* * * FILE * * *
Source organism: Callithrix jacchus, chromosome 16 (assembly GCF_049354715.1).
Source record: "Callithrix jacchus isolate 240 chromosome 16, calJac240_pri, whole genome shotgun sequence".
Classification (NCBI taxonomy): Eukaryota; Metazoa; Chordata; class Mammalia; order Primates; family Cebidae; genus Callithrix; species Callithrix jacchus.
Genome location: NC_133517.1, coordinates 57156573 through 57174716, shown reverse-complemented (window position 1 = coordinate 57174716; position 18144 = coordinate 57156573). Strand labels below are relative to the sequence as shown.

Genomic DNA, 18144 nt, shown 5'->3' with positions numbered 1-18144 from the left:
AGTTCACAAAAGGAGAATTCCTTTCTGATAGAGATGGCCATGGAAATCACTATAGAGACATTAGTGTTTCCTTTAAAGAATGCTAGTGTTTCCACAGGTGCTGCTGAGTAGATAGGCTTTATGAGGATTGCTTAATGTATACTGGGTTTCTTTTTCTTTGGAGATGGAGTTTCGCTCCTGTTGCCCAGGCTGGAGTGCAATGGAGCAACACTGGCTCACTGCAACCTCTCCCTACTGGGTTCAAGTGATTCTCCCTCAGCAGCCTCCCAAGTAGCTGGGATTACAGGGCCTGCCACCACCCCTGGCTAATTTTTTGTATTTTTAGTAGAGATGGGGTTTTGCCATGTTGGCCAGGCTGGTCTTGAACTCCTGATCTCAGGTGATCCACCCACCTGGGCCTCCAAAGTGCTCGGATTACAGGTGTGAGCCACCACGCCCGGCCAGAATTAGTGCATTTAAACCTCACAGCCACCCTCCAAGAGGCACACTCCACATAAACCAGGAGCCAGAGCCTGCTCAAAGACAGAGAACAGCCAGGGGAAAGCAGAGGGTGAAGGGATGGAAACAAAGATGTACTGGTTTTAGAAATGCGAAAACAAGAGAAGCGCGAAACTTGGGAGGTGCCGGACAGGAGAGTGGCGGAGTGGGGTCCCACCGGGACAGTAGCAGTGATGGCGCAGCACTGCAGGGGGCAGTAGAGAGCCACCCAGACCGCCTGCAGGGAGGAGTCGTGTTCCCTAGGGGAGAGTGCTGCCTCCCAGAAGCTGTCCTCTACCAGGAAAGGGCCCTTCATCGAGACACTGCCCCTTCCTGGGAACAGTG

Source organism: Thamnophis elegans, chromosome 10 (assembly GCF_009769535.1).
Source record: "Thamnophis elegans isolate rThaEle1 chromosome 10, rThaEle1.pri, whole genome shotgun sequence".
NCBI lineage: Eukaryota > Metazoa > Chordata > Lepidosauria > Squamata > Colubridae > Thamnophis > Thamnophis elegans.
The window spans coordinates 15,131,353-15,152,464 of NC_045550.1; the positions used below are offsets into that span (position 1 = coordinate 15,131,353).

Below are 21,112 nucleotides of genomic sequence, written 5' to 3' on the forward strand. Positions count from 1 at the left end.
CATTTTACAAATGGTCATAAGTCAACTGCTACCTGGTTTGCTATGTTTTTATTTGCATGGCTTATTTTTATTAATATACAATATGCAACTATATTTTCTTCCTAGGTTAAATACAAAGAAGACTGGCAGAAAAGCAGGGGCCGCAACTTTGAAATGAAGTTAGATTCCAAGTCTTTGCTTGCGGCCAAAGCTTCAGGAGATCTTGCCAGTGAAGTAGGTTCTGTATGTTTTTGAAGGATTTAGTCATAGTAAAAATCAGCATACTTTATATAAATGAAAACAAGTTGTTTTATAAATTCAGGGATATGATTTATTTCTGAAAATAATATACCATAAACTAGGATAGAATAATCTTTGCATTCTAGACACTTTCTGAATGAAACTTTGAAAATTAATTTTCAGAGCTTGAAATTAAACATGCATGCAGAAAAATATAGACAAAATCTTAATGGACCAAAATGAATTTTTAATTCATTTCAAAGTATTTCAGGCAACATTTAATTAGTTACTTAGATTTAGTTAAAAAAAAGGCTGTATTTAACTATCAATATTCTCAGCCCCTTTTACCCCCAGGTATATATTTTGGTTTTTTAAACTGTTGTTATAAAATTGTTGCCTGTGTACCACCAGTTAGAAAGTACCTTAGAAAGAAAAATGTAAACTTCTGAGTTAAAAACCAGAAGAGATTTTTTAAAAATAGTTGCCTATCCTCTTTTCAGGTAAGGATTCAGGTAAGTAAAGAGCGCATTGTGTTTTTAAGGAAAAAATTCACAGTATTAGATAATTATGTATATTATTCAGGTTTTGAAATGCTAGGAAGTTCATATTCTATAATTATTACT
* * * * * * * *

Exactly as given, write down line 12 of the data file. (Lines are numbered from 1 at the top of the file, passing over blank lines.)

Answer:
CATTTTACAAATGGTCATAAGTCAACTGCTACCTGGTTTGCTATGTTTTTATTTGCATGGCTTATTTTTATTAATATACAATATGCAACTATATTTTCTTCCTAGGTTAAATACAAAGAAGACTGGCAGAAAAGCAGGGGCCGCAACTTTGAAATGAAGTTAGATTCCAAGTCTTTGCTTGCGGCCAAAGCTTCAGGAGATCTTGCCAGTGAAGTAGGTTCTGTATGTTTTTGAAGGATTTAGTCATAGTAAAAATCAGCATACTTTATATAAATGAAAACAAGTTGTTTTATAAATTCAGGGATATGATTTATTTCTGAAAATAATATACCATAAACTAGGATAGAATAATCTTTGCATTCTAGACACTTTCTGAATGAAACTTTGAAAATTAATTTTCAGAGCTTGAAATTAAACATGCATGCAGAAAAATATAGACAAAATCTTAATGGACCAAAATGAATTTTTAATTCATTTCAAAGTATTTCAGGCAACATTTAATTAGTTACTTAGATTTAGTTAAAAAAAAGGCTGTATTTAACTATCAATATTCTCAGCCCCTTTTACCCCCAGGTATATATTTTGGTTTTTTAAACTGTTGTTATAAAATTGTTGCCTGTGTACCACCAGTTAGAAAGTACCTTAGAAAGAAAAATGTAAACTTCTGAGTTAAAAACCAGAAGAGATTTTTTAAAAATAGTTGCCTATCCTCTTTTCAGGTAAGGATTCAGGTAAGTAAAGAGCGCATTGTGTTTTTAAGGAAAAAATTCACAGTATTAGATAATTATGTATATTATTCAGGTTTTGAAATGCTAGGAAGTTCATATTCTATAATTATTACT